If someone is in a small exam room, you pop into the small exam room and say, "Hi, how are you doing? I'm going to grab your pet. See you later." The risk of that is very little. If you go in there and you spend 15 minutes hanging out with them talking with them, that risk is getting higher and higher because we're in an enclosed space, we've got more chance for droplets to be exchanged. If there is an aerosol component, we've got more time for that to build up in a poorly ventilated area.
When we're thinking about what we want to do in clinics, we need to think about the three Cs (or potentially the four Cs) – avoiding closed spaces, crowded places, close contact settings, and especially avoiding long-term contact with people in those types of situations. That's what we need to be thinking about when we're thinking about clinic operations.
I said I was going to get off the numbers. I lied. I want to talk about one more transmission thing, because this is an interesting but an important aspect too.
We talk about R0. The R0 for this virus is around 2 to 2.5. The R0 for flu is around 2 to 2.5. If you look at this, it's a pretty typical Bell curve largely. Most people with flu infect 2-ish people. The odd person infects a lot more.
This virus, SARS-CoV-2, is different. It's what we call an over-dispersed virus.
In fact, the majority of people that are infected infect no one. The median number of secondary infections is zero. Some people infect a couple. Some infect a lot. It's a weird virus in that most of the time it behaves like MERS (Middle East Respiratory Syndrome), which is very poorly transmissible in the community. It's got an R0 of 0.3 so we don't see community transmission of that virus, but sometimes it acts like measles or it spreads really effectively, and we don't really know why.
Here's a good example of that. This is one person. This is a man in Ohio County. He had COVID and he was at a church service. He infected 59 people I think it was. Thirty-five of those didn't pass it on any more. The blue ones are that first-generation transmission. He infected all these people. Some of them infected one. That one infected three ultimately. The majority of them infected no one. This guy infected 59. He's a super shedder. The majority of people didn't result in any transmission.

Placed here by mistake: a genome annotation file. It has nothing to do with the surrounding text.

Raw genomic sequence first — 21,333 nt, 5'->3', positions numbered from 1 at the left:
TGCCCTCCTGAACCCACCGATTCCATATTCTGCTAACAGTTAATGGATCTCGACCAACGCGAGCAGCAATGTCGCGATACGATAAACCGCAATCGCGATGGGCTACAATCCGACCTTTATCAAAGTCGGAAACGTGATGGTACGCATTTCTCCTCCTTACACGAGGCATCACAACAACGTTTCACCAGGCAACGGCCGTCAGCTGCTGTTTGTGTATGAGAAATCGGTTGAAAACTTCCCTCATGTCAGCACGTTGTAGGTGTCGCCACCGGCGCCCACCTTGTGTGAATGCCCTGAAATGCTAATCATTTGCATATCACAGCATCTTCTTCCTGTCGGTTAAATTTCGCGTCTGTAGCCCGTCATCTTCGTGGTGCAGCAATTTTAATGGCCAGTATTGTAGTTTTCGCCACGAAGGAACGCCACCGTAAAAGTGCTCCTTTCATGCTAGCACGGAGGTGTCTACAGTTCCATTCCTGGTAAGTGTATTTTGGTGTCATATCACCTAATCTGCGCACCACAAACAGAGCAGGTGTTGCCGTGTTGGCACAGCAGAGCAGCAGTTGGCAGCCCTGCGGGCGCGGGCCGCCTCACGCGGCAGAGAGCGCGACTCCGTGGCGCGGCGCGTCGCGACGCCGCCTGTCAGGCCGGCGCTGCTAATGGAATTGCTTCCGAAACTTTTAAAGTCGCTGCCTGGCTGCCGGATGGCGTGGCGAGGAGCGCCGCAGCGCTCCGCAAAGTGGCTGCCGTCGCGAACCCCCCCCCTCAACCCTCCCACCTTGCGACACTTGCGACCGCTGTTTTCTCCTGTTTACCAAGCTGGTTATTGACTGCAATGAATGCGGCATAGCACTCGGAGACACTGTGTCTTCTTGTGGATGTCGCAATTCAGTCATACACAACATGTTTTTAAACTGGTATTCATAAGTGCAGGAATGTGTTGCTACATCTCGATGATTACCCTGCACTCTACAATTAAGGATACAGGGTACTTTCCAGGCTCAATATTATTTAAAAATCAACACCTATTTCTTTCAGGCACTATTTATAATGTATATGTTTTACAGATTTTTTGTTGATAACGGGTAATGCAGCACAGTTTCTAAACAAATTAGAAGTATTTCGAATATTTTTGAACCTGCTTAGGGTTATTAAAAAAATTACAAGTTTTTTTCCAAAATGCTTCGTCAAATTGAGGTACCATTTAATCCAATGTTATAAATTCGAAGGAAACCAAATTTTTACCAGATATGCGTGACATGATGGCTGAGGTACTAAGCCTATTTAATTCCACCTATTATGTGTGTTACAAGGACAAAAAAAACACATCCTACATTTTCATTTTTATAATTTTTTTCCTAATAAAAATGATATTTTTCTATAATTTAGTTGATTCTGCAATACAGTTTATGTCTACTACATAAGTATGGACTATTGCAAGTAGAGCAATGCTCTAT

Why was he a super shedder? Well, there are various reasons that it might be.
It might be behavioral factors. He was in a church, so there are some issues there. There's singing. There's talking. There's maybe poor ventilation in a small space and a lot of people, so there's a biological factor there. Maybe he's just got a lot of virus. Some people produce a lot more virus. Maybe he was actively sneezing and coughing at the same time. The behavioral and their biological factors are probably associated with super shedding. Even though most people don't infect anyone, some infect a lot, and the problem for us is you don't know who the super shedder is until they super shed. You don't know that anyone coming into your clinic is a super shedder. The only way to find out is if everyone gets sick.
We have to realize that most people aren't going to infect, but anyone that you see might be this person that's going to infect 10, 20, 30, 40, or 50 people. We have to be wary of that.
We'll see what happens. This is from the University of North Carolina. Universities in the U.S. opened a couple of weeks before Canada, so we're getting to see what's happening down in the U.S., and it's not looking good. Places that were trying to go in person, it's not really working out because you're seeing the three Cs. You're getting students that are mixing together, very close contact, very few barriers, and sometimes confined spaces. A house party is a classic disaster, and we're seeing transmission. This has become a young person driven disease at this point.
That's the human side. I'll be happy to answer any questions as we get going. Maybe we'll pause and answer some questions at some point.
I'm going to touch on the animal side now. You've probably been following this. There's not a whole lot new to say.
I'll hit on some things here anyway. This is predominantly a human disease. It's a zoonotic pathogen. It started off in animals, but it's spreading really effectively human to human. Now it is going into other animal species. The relevance of that we're still trying to sort out, but this is being driven by humans. The stuff we're look at in animals is interesting; we're hoping we don't have animal reservoirs.